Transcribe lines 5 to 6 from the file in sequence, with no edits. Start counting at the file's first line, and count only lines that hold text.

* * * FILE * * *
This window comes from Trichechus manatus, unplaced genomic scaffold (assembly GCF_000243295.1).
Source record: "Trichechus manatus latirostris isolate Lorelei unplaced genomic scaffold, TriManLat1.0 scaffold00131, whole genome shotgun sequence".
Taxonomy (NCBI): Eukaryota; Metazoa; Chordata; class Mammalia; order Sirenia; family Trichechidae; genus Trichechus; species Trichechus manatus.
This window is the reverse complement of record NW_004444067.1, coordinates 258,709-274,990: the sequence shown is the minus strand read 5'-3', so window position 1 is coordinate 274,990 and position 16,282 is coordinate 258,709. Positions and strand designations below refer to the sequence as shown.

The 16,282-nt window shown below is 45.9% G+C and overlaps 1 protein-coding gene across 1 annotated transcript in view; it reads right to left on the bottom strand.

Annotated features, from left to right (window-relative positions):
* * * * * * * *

The 16,282-nt window shown below is 45.9% G+C and overlaps 1 protein-coding gene across 1 annotated transcript in view; it reads right to left on the bottom strand.

Annotated features, from left to right (window-relative positions):